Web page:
• News & Insights
  • Clinical Corner: Skin Cancer Protection Is a Growing Concern for Employers

Clinical Corner: Skin Cancer Protection Is a Growing Concern for Employers

By Ada Brainsky, M.D., Medical Director, Health Advocate

Skin cancer and the hazards of sun exposure—its major cause—typically gains awareness as the warmer months approach. But skin cancer is a year-round concern, and a growing one for everyone, including employers. Skin cancer is the most common type of cancer in the U.S., affecting more people each year than all other cancers combined. One in five people in the U.S. will develop skin cancer by age 70.

Each year, nearly 5 million people are treated for skin cancer, at an estimated annual cost of $8.1 billion. Furthermore, the National Institutes of Health (NIH) reports that skin cancers cause a significant loss of productivity in the U.S. workforce. Fortunately, most skin cancers can be prevented and, if found early, can be cured.

Employers can play an important role in helping protect workers from becoming a statistic.

Getting the Message Across

Incorporating sun-safety messages and programs in the workplace can improve health outcomes and save money. These messages should underscore that skin cancer is a year-round concern for everyone, no matter where you live or work, or what your age or the color of your skin.

The main emphasis should be to reduce the overexposure to the harmful ultraviolet (UV) radiation, which comes from sunlight, sun lamps and tanning beds. The damaging effects of the sun build over time. The more exposure to UV radiation over a lifetime, the higher the risk of developing skin cancer.

The most common type of skin cancer, non-melanoma (squamous or basal cell), tends to occur in areas of the body exposed to sunlight and can usually be cured because it grows slowly. However, if left untreated, the cancer can become large and spread inside the body.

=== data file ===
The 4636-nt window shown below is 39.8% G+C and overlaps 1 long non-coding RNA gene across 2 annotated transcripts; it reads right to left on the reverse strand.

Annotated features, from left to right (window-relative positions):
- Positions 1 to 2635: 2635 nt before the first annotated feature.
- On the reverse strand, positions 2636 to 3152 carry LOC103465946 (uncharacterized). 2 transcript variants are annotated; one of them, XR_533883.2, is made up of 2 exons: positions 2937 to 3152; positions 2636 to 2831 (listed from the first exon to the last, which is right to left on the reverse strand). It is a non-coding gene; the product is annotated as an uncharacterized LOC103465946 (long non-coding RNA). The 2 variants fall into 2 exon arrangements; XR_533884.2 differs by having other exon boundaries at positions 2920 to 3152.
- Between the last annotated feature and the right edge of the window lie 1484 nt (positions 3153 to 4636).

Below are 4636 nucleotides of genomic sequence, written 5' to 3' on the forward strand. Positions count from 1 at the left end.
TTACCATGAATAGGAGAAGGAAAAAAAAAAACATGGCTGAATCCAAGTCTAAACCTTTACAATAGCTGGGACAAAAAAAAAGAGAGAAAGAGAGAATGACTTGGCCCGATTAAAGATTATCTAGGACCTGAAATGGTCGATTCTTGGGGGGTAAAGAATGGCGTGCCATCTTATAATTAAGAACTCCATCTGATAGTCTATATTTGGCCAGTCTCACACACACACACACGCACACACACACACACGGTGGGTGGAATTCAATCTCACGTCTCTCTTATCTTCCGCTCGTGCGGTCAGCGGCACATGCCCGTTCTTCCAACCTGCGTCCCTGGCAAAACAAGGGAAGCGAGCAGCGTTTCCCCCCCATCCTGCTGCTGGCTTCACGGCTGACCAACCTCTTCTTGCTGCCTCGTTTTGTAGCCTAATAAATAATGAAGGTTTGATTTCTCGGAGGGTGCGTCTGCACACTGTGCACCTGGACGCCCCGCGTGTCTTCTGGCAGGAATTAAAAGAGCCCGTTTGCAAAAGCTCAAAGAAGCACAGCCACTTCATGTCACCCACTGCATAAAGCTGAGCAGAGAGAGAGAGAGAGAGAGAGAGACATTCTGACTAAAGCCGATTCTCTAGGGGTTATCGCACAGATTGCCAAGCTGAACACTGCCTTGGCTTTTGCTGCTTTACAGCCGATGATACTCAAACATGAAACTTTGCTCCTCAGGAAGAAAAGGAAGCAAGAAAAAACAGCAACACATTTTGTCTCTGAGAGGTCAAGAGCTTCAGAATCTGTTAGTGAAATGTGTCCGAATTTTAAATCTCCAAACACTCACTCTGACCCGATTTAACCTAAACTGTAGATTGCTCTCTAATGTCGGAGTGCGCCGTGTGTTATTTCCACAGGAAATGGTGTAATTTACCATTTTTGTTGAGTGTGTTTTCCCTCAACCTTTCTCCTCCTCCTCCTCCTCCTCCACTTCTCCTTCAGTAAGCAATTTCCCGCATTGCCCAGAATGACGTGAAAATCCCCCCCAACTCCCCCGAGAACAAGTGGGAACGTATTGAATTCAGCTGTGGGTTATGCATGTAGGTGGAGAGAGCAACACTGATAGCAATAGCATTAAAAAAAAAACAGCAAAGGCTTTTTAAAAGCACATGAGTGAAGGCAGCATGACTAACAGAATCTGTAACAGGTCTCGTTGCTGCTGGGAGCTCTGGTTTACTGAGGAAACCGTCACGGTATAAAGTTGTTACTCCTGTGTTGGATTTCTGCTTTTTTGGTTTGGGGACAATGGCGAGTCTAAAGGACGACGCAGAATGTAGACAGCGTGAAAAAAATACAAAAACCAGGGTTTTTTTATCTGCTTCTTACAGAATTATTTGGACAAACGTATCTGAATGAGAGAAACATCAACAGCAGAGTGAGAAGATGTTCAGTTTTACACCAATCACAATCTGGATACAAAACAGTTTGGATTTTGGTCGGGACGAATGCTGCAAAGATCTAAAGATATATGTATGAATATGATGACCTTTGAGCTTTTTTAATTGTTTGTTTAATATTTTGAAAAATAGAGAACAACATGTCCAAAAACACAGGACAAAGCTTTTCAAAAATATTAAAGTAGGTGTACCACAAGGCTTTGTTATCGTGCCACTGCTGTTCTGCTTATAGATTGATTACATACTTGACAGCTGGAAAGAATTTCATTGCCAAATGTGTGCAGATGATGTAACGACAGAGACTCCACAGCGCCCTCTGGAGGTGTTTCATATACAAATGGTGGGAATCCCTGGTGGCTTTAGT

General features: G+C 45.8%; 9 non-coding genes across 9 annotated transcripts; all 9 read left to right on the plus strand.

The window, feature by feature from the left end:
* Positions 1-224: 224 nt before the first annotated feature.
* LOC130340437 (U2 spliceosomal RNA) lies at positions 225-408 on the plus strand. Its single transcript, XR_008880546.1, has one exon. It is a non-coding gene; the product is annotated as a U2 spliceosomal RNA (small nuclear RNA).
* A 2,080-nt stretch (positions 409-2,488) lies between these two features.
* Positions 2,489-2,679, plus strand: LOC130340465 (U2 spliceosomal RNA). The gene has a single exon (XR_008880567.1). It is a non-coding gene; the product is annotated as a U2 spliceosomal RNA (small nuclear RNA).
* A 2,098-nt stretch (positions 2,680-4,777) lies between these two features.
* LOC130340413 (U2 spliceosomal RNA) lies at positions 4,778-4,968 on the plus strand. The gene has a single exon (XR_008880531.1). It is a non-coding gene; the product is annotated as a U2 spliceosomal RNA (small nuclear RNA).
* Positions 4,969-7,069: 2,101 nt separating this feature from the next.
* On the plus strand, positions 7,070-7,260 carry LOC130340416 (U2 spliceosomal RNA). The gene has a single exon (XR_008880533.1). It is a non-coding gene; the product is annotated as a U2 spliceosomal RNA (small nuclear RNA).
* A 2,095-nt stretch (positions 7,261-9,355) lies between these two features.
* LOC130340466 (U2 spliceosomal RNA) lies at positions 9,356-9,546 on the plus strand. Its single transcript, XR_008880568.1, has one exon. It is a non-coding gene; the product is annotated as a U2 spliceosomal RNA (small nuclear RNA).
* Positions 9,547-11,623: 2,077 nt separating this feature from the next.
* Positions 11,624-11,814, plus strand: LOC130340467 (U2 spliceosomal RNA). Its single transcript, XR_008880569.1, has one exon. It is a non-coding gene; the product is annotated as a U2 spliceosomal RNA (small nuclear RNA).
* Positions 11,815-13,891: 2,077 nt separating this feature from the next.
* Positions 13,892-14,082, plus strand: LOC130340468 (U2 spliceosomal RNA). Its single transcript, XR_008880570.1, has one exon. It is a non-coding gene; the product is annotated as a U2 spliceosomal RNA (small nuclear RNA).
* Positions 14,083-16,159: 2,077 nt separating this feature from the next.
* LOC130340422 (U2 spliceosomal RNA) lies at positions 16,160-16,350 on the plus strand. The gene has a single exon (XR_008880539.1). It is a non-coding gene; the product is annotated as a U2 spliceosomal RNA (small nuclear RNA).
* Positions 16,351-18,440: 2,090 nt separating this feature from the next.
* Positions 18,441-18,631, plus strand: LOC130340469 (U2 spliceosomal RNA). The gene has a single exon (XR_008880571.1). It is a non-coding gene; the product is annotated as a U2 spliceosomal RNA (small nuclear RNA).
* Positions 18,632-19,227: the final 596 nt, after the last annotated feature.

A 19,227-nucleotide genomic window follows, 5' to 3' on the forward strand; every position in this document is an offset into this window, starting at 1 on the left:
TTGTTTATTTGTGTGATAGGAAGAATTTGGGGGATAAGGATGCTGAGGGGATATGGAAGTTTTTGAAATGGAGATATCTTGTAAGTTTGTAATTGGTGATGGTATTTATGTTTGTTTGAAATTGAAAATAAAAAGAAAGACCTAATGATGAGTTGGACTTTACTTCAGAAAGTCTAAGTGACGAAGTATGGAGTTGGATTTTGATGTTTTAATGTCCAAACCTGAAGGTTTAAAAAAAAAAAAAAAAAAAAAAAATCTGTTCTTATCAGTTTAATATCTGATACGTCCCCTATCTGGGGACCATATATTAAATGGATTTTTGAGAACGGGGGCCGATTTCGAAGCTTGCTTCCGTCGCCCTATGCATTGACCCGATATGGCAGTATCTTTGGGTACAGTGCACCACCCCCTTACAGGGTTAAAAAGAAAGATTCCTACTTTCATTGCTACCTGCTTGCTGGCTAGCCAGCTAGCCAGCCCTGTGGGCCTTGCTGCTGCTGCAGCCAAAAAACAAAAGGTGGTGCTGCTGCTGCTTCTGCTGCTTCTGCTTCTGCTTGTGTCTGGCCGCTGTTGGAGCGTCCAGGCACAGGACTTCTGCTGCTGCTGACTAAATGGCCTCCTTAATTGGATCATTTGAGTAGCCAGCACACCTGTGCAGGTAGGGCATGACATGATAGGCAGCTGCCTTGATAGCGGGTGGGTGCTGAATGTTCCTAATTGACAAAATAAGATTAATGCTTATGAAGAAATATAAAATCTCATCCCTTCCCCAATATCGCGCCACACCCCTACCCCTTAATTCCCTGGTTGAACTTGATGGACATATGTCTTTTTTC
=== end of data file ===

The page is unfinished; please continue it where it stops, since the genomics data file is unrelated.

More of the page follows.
The second type of skin cancer, melanoma, accounts for about one percent of all skin cancers in the U.S., but it causes most of the skin cancer deaths because it is aggressive and more likely to invade nearby tissues and spread to distant parts of the body. Risk factors include having a history of many blistering sunburns as a child or teenager, having several large or many small moles, and having a family history of unusual moles or melanoma.

Targeting All Workers Is Essential

Sun protection messaging is especially important for outdoor workers, but all workers should be made aware of the risk of overexposure to the sun. For example, employees who work in direct sunlight through windows or who drive regularly as part of their job are at risk of overexposure to UV rays through glass. Additionally, indoor workers may be more likely to have intense, intermittent sun exposure during recreational time on weekends or during vacations. This puts them at increased risk of melanoma.

Messages should encourage employees to visit a dermatologist for a full-body skin exam to check for any abnormalities, as well as teach them how to self-check for unusual changes in the color, shape or size of moles or skin spots. For best protection, the year-round use of sunscreen with an SPF (sunscreen protection factor) of at least 30 should be encouraged, combined with wearing long sleeves and a broad-brimmed hat, and avoiding sun exposure as much as possible between 10 am and 4 pm when the sun’s rays are most harsh.

Sun Safety Protects Everyone

Keeping employees safe from skin cancer makes good business sense. Workers who develop skin cancer miss work and cause claim costs to rise. It’s also an employer’s legal responsibility to keep employees safe, according to OSHA guidelines. Employers already address the dangers of working in extreme heat, and sun safety can easily be incorporated into these efforts. For example, they can allow for breaks to apply sunscreen or rotate the schedule of workers in in UV-intense positions to reduce exposure.

Some forward-thinking employers provide workers with sunscreen and protective clothing and even offer skin cancer screenings.

No matter what sun-safety strategy an organization chooses, policies designed to support sun protection practices have been shown to be effective, the NIH reports. Employers who encourage behavioral changes and communicate well with their workers can increase the success and adoption of new policies.

Contact Us

Health Advocate provides clinical coaching, resources and a vast array of timely, year-round employee communications to help employees prevent health problems and/or connect with interventions that can detect diseases in their earliest, most treatable stage. Find out how we can help you put the right program in place to help keep your employees and organization healthy and safe.  Contact us to learn more.

 

Next Story >> Product Spotlight: Financial Wellness

 

 

Sources: https://www.ncbi.nlm.nih.gov/books/NBK247176/#callstoaction.s6